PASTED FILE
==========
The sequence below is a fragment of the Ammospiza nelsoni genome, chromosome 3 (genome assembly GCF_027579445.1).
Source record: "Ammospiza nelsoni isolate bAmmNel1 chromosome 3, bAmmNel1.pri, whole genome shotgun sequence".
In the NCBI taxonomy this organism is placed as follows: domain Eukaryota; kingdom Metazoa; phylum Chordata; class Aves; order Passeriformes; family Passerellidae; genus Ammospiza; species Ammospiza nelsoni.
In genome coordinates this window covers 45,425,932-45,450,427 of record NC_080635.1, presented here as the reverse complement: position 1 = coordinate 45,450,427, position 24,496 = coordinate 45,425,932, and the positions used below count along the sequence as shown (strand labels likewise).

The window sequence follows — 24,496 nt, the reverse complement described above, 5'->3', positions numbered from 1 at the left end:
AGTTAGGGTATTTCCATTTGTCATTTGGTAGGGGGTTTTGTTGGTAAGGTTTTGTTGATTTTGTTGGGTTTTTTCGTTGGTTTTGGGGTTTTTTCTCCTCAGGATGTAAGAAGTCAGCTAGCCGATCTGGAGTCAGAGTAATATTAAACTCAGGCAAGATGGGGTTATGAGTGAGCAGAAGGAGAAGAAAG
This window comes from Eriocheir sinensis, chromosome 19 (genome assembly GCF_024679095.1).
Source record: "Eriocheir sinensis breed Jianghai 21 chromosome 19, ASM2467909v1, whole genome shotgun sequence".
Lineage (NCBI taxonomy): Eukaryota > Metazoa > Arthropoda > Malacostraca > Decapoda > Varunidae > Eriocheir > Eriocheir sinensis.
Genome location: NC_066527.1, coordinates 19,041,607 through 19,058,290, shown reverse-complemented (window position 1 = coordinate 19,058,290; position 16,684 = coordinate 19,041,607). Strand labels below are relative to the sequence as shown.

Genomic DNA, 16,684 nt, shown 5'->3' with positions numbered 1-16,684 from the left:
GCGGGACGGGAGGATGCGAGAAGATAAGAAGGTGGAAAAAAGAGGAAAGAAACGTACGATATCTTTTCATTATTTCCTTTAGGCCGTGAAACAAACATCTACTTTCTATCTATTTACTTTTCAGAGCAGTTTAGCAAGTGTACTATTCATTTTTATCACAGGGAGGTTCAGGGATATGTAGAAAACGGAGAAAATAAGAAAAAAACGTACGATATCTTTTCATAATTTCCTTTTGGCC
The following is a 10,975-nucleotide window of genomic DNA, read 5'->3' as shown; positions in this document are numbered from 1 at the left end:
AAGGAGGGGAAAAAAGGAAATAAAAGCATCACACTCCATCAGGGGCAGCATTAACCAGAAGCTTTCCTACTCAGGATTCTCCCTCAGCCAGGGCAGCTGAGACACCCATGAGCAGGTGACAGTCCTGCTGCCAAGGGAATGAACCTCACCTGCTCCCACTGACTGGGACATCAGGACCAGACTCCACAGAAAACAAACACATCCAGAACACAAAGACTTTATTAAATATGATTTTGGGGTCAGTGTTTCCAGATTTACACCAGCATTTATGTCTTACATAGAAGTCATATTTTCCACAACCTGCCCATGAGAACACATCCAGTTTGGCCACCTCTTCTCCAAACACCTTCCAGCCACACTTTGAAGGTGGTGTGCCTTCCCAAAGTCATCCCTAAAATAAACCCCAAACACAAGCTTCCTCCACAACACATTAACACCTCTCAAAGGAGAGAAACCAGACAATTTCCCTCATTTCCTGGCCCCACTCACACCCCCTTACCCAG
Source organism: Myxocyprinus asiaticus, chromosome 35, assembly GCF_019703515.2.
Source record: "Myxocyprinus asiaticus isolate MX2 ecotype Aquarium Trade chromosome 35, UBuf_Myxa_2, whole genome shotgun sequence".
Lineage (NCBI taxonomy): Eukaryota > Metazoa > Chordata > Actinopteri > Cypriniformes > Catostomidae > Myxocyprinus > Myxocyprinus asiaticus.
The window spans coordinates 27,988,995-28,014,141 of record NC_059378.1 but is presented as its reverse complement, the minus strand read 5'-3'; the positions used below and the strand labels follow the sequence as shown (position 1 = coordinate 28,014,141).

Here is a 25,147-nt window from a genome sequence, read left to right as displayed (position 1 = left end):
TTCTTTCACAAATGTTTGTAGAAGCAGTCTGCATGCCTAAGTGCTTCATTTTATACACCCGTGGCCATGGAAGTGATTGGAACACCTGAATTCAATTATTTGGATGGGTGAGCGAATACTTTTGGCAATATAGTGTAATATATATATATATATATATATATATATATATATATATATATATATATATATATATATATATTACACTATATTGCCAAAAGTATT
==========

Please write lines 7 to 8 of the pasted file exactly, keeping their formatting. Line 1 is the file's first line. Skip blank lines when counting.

This window comes from Eriocheir sinensis, chromosome 19 (genome assembly GCF_024679095.1).
Source record: "Eriocheir sinensis breed Jianghai 21 chromosome 19, ASM2467909v1, whole genome shotgun sequence".